‘Dilbert’ Comic Strip Dropped by Newspapers Over Scott Adams ‘Racist Rant’
Scott Adams’ long-running “Dilbert” comic strip has been pulled by multiple newspapers after the cartoonist called Black Americans a “hate group” and urged white people to “get the fuck away” from Black people in a YouTube video.
Gannett Co. — the largest newspaper publisher in the U.S. — on Friday said the USA Today Network will cease publishing “Dilbert” immediately. The USA Today Network includes USA Today and more than 300 local media outlets in 43 states. “Recent discriminatory comments by the creator, Scott Adams, have influenced our decision to discontinue publishing his comic,” Gannett said in a statement. “While we respect and encourage free speech, his views do not align with our editorial or business values as an organization.”
The Boston Globe, the Los Angeles Times and the Washington Post on Saturday were among other publishers that said they were dropping “Dilbert” because of Adams’ racist diatribe.
On Friday, Cleveland’s The Plain Dealer announced that “Dilbert” will no longer be published in the newspaper because of Adams’ “racist rant.” Chris Quinn, VP of content for the Plain Dealer/Cleveland.com, wrote in a note to readers that other papers owned by parent company Advance Local also independently made the same decision to stop running the strip. That includes Advance Local newspapers in Michigan, New York, Pennsylvania, New Jersey, Alabama, Massachusetts and Oregon.
“This is not a difficult decision,” Quinn wrote. “We are not a home for those who espouse racism. We certainly do not want to provide them with financial support.” He added, “Until we decide what to replace ‘Dilbert’ with, you’ll likely see a gray box where it has been appearing.”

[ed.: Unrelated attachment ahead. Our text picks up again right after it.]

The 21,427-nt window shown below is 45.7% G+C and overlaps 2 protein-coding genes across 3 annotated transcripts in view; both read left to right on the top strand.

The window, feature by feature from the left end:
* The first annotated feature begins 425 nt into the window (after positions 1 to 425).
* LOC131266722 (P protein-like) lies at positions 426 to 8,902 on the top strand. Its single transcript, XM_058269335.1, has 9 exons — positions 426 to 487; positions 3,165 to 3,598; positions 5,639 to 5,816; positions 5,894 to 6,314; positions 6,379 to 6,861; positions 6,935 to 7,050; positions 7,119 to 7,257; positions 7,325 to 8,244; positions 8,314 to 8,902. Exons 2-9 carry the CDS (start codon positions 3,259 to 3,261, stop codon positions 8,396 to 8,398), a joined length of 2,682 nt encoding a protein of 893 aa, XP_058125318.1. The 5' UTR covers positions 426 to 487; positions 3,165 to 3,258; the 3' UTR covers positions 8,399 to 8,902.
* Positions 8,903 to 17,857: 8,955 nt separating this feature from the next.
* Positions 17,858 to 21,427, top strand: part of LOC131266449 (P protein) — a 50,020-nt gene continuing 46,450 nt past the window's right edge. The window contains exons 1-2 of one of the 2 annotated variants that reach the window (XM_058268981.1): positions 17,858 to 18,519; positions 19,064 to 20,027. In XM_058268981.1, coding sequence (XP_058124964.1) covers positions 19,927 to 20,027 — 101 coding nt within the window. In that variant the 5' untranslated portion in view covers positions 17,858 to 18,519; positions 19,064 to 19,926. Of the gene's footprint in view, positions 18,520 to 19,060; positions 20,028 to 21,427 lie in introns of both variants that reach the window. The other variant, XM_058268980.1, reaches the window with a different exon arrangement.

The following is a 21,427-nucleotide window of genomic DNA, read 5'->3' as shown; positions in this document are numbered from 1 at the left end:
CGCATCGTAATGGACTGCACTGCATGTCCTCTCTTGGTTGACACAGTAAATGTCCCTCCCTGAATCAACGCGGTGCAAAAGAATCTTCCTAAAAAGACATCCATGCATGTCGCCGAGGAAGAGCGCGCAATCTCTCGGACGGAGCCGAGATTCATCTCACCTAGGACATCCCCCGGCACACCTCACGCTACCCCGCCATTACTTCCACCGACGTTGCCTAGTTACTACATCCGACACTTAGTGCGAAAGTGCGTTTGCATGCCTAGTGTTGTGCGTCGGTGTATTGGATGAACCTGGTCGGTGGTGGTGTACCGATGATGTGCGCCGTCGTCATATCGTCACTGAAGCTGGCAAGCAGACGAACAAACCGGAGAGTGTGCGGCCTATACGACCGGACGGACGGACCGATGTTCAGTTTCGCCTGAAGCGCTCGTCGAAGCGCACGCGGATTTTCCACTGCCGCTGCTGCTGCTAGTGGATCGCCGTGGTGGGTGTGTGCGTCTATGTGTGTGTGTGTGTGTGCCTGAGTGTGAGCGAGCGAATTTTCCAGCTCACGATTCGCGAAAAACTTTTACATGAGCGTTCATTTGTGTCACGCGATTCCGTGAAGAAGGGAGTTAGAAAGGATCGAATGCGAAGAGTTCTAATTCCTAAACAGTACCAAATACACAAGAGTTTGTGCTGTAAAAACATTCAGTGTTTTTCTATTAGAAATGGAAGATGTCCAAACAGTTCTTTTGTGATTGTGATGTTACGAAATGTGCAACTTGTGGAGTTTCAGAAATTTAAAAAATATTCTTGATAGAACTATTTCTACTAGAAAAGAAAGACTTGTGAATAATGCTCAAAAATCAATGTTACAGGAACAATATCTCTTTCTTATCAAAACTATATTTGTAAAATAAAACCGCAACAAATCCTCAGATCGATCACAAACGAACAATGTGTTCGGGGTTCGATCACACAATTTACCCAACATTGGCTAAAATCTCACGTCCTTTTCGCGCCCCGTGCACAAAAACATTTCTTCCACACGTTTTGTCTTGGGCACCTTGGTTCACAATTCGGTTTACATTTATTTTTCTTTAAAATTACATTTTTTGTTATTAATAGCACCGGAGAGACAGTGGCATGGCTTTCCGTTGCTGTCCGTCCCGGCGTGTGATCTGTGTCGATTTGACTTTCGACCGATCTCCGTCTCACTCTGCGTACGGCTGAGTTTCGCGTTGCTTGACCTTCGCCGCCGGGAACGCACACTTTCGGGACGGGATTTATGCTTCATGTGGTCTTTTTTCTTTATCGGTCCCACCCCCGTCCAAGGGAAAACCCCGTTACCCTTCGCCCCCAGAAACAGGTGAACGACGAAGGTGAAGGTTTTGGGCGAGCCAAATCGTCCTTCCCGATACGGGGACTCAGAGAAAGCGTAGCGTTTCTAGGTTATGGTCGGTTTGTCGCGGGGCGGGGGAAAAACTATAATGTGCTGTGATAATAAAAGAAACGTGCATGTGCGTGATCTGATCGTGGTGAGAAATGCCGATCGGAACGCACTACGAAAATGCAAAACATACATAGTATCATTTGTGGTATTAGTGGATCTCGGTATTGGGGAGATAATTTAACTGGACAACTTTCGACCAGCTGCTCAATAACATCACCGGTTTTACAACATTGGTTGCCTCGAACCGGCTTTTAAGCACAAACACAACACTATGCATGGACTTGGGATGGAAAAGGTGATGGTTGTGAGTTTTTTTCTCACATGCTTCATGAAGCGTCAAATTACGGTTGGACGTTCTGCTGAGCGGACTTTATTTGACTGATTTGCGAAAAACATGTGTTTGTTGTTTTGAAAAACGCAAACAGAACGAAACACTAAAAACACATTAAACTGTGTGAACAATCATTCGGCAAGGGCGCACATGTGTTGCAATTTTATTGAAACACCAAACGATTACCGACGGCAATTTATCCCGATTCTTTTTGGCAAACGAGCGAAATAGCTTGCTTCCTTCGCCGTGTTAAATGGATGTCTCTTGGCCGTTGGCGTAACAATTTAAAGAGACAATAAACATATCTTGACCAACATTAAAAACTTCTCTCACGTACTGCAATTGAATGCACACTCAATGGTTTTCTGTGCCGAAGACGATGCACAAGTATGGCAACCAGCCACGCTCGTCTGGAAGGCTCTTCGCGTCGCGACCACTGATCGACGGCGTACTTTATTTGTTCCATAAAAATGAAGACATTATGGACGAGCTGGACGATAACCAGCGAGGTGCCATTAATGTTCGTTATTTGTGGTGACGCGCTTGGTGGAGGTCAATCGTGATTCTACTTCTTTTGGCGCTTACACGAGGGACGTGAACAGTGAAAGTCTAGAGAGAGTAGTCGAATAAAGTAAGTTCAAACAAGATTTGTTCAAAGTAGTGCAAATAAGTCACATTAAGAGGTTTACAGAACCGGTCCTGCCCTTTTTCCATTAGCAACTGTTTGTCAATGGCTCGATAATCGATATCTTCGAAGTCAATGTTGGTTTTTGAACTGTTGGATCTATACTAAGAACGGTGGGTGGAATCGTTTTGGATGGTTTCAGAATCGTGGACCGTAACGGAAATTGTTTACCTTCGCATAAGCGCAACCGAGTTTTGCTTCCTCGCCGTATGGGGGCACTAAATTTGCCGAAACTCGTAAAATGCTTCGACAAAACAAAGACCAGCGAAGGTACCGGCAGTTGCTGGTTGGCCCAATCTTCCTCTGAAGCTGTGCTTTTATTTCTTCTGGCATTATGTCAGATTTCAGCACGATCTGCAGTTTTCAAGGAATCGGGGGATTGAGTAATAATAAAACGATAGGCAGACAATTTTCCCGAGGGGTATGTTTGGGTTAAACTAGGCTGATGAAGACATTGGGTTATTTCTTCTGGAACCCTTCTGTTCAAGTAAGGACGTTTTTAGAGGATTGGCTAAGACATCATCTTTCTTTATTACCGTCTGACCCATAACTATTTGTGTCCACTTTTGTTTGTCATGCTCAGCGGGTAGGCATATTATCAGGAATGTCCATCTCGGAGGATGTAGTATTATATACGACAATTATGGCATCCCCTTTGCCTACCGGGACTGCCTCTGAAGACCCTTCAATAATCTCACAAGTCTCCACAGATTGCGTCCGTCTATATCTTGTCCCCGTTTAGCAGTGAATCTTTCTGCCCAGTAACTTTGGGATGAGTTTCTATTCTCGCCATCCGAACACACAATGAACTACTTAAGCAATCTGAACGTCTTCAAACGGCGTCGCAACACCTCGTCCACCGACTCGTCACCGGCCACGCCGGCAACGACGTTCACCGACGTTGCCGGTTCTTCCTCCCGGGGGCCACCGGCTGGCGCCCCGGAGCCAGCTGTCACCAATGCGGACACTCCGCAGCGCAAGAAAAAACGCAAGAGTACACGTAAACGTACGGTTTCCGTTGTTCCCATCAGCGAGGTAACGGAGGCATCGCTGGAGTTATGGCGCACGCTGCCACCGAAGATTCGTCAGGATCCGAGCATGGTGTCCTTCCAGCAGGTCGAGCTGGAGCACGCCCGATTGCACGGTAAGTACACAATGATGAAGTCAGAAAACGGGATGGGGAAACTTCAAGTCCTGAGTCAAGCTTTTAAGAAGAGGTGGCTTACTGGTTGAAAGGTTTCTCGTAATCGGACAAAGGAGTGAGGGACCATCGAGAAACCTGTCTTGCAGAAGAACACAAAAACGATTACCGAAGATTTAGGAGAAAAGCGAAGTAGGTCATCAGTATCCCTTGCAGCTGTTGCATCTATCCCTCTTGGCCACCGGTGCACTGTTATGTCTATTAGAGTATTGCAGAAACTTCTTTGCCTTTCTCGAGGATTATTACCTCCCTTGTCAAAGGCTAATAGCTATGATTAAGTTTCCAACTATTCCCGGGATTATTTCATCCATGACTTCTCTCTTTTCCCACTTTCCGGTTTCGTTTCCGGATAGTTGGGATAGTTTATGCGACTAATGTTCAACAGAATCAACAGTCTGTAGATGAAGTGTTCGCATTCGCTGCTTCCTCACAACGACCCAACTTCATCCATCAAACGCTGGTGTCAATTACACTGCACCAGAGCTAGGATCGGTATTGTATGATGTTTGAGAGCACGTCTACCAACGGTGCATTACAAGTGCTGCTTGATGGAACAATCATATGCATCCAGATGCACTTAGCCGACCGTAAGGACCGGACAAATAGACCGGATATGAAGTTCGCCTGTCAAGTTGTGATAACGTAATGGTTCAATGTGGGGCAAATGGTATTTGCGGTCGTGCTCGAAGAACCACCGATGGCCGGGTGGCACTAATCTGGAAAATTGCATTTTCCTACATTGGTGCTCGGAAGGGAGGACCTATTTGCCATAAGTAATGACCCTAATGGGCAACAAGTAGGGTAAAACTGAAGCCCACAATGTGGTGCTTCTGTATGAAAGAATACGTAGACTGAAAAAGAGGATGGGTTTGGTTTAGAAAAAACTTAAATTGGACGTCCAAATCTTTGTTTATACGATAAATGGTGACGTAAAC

On his YouTube show on Wednesday, Feb. 22, Adams cited a survey that found nearly half of Black people do not agree with the statement, “It’s okay to be white.” The Anti-Defamation League has called the phrase a “hate symbol” that was popularized in late 2017 as a trolling campaign on 4chan.
“Based on the current way things are going, the best advice I would give to white people is to get the hell away from Black people. Just get the fuck away,” Adams said. “Wherever you have to go, just get away. Because there’s no fixing this. This can’t be fixed. So I don’t think it makes any sense as a white citizen of America to try to help Black citizens anymore. It doesn’t make sense. There’s no longer a rational impulse. So I’m going to back off on being helpful to Black America because it doesn’t seem like it pays off.”
Last fall, 77 newspapers owned by publisher Lee Enterprises dropped “Dilbert”; however, that appeared to be part of a broader move by the company to scale back comic strips.
Adams previously has claimed that some of his projects have been canceled because he is white, and he has made numerous racially charged “jokes.” Adams in 2022 introduced the first-ever Black character to “Dilbert,” dubbed Dave the Black Engineer, whom he used to mock the idea of workplace diversity and transgender identity (“I identify as white,” Dave the Black Engineer says in one strip).
In June 2020, Adams, referring to UPN’s cancellation of the “Dilbert” animated primetime TV series two decades earlier, tweeted, “I lost my TV show for being white when UPN decided it would focus on an African American audience. That was the third job I lost for being white.” (The reality was the show’s ratings had plummeted and it was canceled after audiences tuned out.) In January 2022, Adams tweeted, “I’m going to self-identify as a Black woman until Biden picks his Supreme Court nominee. I realize it’s a long shot, but I don’t want to completely take myself out of the conversation for the job.”
“Dilbert” is syndicated by Andrews McMeel Syndication (formerly Universal Uclick), which has handled sales and distribution of the comic strip since 2011. The strip is “the most photocopied, pinned-up, downloaded, faxed and e-mailed comic strip in the world,” the company claims on its website.
Adams, 65, grew up a fan of the Peanuts comics and started drawing his own comics at the age of six, according to Andrews McMeel’s bio on the cartoonist. To date, more than 40 “Dilbert” reprint books have been published, with “The Dilbert Principle” becoming a New York Times best-seller. Total “Dilbert” book and calendar sales have topped 20 million units, according to Andrews McMeel.
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